The carabao is the national animal of the Philippines. This domesticated water buffalo is used as a draft animal, as well as for its milk, meat and hide.
1. Scientific & Common Names
Scientific & Common Names
Kingdom - Animalia
Phylum - Chordata
Class - Mammalia
Order - Artiodactyla
Family - Bovidae
Subfamily - Bovinae
Genus - Bubalus
Species - B. bubalis
Common Name - Carabao, Caraballa (females)
Carabaos are heavily built and well-suited to their role as working animals. They range from light to dark grey in coloration, and feature long backward-curving horns on their heads. They can weigh over a thousand pounds and measure as high as 54 inches at the shoud
The Phillipine Carabao Center studies and promotes the Carabao as an arm of the Department of Agriculture. Carabao have been crossbred with Murrah buffalo, a type of water buffalo from India, to increase dairy production.
Though these animals are well adapted to hot and humid environments, carabaos require sources of water to cool off in. They like to wallow in mud so it coats their skin, which helps keep bugs from biting them and cools them down.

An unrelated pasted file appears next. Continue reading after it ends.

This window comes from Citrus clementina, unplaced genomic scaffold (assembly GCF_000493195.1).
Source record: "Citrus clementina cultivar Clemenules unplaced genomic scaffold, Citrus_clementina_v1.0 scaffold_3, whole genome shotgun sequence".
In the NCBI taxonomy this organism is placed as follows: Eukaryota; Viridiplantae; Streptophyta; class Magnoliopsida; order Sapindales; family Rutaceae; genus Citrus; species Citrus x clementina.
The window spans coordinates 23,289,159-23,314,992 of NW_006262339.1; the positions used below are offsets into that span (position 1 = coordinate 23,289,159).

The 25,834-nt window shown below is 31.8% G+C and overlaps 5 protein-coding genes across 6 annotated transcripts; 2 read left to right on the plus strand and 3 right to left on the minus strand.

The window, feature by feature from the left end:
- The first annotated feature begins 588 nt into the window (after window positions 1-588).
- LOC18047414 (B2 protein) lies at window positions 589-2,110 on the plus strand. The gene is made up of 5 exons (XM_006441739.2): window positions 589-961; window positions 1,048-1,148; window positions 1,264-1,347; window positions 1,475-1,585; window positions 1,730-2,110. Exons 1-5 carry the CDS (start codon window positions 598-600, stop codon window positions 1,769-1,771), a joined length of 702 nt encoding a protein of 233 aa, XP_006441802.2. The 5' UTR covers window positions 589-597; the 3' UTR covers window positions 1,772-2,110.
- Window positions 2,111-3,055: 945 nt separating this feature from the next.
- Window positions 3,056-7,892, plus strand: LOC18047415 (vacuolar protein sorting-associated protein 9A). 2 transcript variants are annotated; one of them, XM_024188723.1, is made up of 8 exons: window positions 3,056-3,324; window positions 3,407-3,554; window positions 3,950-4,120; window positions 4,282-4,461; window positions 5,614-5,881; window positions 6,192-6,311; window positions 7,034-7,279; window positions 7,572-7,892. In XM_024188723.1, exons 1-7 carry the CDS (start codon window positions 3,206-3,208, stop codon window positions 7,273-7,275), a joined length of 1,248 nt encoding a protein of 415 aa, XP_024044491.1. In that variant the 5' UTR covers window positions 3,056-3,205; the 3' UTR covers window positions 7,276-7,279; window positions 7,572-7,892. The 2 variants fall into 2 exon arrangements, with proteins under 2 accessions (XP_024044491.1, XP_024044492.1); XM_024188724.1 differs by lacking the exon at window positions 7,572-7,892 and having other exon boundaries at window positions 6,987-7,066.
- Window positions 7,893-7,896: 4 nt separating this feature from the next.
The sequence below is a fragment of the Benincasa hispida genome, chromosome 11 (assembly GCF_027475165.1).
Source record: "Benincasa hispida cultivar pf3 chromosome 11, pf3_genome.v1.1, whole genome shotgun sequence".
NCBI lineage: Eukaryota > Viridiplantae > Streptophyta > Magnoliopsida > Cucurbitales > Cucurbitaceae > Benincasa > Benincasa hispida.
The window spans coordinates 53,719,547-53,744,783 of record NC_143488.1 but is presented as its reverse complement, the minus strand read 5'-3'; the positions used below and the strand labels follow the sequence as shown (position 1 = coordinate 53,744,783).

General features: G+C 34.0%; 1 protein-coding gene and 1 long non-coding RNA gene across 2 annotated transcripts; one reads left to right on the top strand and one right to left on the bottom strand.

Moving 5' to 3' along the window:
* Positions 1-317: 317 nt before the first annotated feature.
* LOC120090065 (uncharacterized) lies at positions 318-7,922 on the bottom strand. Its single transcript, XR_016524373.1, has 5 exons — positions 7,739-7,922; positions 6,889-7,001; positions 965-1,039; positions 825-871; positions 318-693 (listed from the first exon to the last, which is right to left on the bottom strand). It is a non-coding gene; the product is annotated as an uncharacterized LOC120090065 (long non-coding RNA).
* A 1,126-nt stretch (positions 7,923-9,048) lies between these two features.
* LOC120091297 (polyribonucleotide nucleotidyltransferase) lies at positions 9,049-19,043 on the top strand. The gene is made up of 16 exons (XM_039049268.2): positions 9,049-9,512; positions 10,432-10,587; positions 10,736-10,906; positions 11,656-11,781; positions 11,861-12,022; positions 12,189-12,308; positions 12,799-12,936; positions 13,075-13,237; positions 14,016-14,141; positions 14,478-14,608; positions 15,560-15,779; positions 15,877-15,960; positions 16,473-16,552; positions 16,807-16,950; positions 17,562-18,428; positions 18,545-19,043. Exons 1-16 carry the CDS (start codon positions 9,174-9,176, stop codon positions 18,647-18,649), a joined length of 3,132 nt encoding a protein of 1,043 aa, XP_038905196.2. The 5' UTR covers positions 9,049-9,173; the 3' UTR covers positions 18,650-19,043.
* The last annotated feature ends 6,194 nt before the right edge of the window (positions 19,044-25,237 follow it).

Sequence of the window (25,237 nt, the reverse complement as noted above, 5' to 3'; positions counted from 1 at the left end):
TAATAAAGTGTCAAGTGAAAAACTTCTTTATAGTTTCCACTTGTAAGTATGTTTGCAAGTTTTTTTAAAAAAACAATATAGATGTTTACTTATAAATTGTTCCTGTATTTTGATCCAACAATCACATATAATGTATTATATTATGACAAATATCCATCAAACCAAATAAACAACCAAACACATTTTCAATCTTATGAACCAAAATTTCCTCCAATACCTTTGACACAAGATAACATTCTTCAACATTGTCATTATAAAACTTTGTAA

The carabao is vital to agriculture in the Philippines, with many different jobs and uses. Carabaos often pull “Paragos,” a wooden tool used to flatten land for farming. These water buffaloes were introduced into the Philippines around 300 BC by Malay and Chinese settlers, and in the early 1900s larger carabaos from Cambodia were imported, as well as other buffaloes from India and Pakistan. The term "carabao" is used to refer to any imported or native water buffalo in the Philippines.
As a domesticated animal, carabao are in no danger of becoming extinct or endangered. They are widespread throughout the Philippines on all the main islands, and in 2003 there were over 3 million carabao. They are used for a variety of purposes from tilling fields to racing.